This report says FDA has limited resources and pursues a piecemeal approach to gathering and using information on food safety risks.

FDA’s abilities to discover potential threats to food safety and prevent outbreaks of foodborne illness are hampered by impediments to efficient use of its limited resources and a piecemeal approach to gathering and using information on risks, says a new report entitled Enhancing Food Safety: The Role of the Food and Drug Administration, from the Institute of Medicine and National Research Council.

To more proactively tackle food safety problems, FDA should implement a risk-based approach in which data and expertise are marshaled to pinpoint where along the production, distribution and handling chains the greatest potential for contamination and other problems exists, the report says.  The agency would then be able to direct appropriate amounts of its resources and attention to those high-risk areas and increase the chances of catching problems before they turn into widespread outbreaks, says the study.  

The report offers FDA a blueprint for developing a risk-based model. It also outlines several organizational steps the agency should take to improve the efficiency of its many food safety activities, such as increasing coordination with state and other federal agencies that share responsibility for protecting the nation’s food supply. In addition, the report says Congress should consider amending the Federal Food, Drug and Cosmetic Act to explicitly provide the authority FDA needs to fulfill its food safety mission.

“As recent illnesses traced to produce underscore foodborne diseases cause significant suffering, it’s imperative that our food safety system functions effectively at all levels,” says Committee Chair Robert Wallace, professor, College of Public Health, University of Iowa, Iowa City. “FDA uses some risk assessment and management tactics, but the agency’s approach is too often reactive and lacks a systematic focus on prevention.  Our report’s recommendations aim to help FDA achieve a comprehensive vision for proactively protecting against threats to the nation’s food supply,” he says.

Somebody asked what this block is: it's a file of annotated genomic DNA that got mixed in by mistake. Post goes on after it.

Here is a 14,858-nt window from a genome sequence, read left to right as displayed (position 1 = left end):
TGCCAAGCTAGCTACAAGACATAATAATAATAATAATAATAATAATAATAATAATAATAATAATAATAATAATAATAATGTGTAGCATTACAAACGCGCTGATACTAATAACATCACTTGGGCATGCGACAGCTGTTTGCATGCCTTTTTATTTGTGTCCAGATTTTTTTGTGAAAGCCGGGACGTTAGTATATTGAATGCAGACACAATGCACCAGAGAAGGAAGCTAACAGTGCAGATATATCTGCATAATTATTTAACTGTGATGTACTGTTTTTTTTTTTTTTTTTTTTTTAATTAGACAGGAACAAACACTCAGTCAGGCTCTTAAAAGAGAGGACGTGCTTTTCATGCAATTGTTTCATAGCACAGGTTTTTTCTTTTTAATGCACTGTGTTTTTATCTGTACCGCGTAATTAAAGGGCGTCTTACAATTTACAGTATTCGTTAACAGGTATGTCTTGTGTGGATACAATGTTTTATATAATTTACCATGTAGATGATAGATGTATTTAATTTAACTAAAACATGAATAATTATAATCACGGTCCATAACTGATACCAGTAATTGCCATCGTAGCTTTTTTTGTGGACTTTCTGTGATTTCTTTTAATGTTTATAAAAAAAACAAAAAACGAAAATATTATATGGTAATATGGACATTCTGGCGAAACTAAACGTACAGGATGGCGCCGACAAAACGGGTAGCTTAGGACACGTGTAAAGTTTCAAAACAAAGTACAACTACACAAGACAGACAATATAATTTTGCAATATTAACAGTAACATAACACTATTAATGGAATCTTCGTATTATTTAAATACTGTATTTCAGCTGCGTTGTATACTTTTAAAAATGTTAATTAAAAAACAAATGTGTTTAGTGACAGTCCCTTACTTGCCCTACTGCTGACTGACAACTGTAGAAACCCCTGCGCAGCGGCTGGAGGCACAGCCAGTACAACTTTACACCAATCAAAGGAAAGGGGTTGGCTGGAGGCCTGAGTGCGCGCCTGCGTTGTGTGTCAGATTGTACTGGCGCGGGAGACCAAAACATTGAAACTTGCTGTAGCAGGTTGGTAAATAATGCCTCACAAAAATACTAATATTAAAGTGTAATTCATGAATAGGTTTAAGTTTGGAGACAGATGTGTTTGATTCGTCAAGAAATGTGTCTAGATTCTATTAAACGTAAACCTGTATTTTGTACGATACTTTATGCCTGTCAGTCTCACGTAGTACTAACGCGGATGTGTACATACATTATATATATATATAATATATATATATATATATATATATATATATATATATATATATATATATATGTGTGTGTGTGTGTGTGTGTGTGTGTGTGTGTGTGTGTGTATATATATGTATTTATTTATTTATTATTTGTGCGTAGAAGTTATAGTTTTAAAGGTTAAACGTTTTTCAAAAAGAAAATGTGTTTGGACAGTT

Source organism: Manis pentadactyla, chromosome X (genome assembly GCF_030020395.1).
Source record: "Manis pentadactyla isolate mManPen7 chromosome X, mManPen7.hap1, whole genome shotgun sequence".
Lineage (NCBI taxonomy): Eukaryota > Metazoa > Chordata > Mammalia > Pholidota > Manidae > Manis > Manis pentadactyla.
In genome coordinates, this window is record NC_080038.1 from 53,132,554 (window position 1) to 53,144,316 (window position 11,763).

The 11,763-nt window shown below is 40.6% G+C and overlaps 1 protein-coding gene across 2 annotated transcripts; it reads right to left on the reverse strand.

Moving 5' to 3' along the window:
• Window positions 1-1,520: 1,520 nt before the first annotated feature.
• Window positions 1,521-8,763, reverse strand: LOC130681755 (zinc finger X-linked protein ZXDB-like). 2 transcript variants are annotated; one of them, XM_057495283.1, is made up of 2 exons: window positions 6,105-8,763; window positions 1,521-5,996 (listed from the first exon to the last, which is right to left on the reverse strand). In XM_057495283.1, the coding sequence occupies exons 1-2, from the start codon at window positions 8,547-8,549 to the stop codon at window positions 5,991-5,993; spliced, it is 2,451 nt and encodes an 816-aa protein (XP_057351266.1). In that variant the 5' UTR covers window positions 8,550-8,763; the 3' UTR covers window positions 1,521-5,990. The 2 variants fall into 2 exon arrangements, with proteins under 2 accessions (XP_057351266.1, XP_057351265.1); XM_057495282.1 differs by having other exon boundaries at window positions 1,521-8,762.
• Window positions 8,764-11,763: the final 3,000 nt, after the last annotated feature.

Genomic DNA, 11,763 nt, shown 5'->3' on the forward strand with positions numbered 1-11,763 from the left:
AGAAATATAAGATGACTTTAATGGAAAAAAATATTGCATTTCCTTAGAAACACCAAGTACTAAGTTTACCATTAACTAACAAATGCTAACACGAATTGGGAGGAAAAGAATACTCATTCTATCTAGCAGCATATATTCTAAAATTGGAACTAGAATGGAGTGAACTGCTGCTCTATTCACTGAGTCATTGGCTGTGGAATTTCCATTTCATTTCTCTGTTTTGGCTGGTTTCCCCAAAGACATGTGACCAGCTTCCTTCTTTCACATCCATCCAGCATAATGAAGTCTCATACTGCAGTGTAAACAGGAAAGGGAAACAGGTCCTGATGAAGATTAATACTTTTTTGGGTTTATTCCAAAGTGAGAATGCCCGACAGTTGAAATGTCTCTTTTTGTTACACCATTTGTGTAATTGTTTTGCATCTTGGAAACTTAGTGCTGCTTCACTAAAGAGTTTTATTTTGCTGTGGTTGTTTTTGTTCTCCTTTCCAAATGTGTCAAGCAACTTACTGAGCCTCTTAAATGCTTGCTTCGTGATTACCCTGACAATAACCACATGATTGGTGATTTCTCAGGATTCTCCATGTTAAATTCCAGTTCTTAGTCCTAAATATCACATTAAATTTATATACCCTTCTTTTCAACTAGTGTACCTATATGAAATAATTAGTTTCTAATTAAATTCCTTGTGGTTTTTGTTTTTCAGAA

FDA is responsible for ensuring the safety of approximately 80 percent of the nation’s food supply, including seafood, dairy products, and fruits and vegetables.  Although it is not the sole organization overseeing food safety-the US Department of Agriculture handles meat, poultry and egg products; state and local agencies share in conducting food production facility inspections, surveillance and investigations of outbreaks. Recent outbreaks of foodborne illness led to a congressional request for a review of gaps in FDA’s food safety system.

FDA has been criticized for not adequately monitoring and inspecting food suppliers and distributors and not taking a proactive approach to food safety overall. However, given FDA is responsible for more than 150,000 food facilities, more than 1 million restaurants and other retail food establishments, and more than 2 million farms, as well as millions of tons of imports, it lacks the resources to sufficiently monitor the entire food supply, the committee noted. 

A risk-based approach would give FDA’s food safety officials the strategic vision needed to evaluate and plan for food safety concerns rather than tackle problems on a case-by-case basis, says the report. Without good information, agency officials cannot identify where its resources are needed most or determine which policy interventions are most effective. FDA has insufficient analytical expertise and infrastructure to gather, manage and use data effectively. The agency should identify its data needs and review its policies for sharing data with other agencies and organizations, says the report.

For more information, visit the Institute of Medicine’s Web site.